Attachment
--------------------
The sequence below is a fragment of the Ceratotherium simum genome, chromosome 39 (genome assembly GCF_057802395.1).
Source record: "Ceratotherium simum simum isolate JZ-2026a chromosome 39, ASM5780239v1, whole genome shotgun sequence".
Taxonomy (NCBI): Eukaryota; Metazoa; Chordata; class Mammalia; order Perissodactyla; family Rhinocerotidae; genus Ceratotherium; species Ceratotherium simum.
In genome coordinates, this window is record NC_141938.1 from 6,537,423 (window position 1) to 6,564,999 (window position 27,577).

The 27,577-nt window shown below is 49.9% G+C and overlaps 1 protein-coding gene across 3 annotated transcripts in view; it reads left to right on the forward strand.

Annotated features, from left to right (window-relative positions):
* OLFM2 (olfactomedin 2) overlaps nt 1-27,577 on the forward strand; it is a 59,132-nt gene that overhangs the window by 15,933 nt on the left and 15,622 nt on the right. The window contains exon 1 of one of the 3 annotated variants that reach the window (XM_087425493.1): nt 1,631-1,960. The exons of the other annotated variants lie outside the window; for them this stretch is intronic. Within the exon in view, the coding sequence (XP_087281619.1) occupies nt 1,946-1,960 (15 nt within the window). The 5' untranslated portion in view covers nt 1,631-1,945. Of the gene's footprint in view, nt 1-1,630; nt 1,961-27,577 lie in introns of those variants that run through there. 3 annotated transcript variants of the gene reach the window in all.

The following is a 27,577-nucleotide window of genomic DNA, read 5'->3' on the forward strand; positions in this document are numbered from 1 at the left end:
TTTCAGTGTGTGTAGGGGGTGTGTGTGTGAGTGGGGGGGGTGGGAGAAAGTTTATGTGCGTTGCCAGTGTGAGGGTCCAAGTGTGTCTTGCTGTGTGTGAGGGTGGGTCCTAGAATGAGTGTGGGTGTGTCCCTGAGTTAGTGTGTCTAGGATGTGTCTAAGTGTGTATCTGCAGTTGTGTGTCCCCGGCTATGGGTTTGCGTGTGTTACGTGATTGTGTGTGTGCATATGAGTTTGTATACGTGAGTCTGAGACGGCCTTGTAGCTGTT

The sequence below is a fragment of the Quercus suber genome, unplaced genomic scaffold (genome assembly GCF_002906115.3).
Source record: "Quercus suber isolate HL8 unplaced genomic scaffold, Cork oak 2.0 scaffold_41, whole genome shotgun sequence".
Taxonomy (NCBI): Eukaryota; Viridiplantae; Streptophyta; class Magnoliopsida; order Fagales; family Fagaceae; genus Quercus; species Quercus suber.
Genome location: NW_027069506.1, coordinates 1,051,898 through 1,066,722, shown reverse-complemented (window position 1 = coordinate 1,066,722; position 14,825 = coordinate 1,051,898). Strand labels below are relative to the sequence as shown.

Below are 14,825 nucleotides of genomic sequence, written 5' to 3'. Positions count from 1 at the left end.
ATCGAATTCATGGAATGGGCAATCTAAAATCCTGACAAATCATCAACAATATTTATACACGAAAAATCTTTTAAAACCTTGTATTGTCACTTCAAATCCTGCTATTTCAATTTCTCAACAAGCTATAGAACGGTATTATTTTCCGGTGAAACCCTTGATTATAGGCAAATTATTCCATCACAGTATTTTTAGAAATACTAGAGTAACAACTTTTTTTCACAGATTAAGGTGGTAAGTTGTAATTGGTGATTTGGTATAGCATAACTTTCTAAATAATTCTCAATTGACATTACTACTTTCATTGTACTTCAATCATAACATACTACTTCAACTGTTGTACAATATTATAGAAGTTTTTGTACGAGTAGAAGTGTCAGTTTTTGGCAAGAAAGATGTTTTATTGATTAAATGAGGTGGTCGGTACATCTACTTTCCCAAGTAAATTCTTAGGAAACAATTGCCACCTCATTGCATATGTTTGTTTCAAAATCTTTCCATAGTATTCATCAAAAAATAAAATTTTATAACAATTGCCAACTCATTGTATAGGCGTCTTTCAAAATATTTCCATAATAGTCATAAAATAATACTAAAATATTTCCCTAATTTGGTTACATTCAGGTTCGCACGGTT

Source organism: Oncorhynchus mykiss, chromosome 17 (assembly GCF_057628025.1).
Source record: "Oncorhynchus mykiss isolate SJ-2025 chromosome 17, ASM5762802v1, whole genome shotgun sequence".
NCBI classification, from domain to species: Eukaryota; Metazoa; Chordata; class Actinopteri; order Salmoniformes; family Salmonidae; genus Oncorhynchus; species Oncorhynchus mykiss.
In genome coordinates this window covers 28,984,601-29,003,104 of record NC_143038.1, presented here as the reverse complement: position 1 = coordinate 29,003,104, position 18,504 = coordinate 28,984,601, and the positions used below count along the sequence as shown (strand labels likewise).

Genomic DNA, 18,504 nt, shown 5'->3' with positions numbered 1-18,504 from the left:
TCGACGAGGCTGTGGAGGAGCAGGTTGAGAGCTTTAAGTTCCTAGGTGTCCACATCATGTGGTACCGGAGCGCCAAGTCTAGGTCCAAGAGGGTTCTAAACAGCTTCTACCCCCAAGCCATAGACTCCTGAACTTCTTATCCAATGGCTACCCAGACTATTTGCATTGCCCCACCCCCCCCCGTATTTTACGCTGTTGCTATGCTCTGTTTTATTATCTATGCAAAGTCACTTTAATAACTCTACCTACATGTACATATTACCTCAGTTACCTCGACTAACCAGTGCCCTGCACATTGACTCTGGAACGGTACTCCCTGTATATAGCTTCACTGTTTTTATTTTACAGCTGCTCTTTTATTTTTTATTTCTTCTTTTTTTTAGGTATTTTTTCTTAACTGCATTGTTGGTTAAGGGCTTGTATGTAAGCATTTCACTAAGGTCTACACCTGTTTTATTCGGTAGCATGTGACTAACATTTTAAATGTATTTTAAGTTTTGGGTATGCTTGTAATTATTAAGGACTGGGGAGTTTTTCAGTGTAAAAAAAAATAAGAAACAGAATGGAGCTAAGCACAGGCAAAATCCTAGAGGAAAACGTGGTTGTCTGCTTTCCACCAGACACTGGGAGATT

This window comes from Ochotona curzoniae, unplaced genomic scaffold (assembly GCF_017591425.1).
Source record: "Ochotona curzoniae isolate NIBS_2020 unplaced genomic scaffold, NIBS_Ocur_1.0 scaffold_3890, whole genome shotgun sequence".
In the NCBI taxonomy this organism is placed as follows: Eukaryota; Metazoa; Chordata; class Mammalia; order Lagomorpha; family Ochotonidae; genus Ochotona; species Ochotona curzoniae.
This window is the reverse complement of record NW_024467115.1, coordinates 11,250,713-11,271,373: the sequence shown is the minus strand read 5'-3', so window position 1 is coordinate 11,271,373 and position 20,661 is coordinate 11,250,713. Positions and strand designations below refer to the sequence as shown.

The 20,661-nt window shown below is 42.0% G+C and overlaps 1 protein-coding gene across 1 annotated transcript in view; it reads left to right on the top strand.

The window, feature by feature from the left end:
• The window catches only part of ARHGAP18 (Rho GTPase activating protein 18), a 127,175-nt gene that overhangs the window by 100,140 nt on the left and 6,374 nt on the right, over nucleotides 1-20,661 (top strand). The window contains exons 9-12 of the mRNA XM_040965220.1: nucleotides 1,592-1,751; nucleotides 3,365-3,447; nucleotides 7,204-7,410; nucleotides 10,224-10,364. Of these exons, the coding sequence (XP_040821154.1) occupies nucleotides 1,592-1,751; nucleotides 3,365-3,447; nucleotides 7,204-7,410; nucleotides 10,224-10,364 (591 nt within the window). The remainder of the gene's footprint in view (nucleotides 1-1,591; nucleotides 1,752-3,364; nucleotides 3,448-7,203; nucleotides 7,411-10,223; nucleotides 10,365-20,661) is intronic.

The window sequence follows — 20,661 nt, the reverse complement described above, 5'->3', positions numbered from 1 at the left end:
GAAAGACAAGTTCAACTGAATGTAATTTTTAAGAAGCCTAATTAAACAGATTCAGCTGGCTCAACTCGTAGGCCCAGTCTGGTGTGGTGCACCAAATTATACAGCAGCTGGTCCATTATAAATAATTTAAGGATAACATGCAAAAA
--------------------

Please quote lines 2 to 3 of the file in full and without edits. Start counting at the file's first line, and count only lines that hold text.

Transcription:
Source record: "Ceratotherium simum simum isolate JZ-2026a chromosome 39, ASM5780239v1, whole genome shotgun sequence".
Taxonomy (NCBI): Eukaryota; Metazoa; Chordata; class Mammalia; order Perissodactyla; family Rhinocerotidae; genus Ceratotherium; species Ceratotherium simum.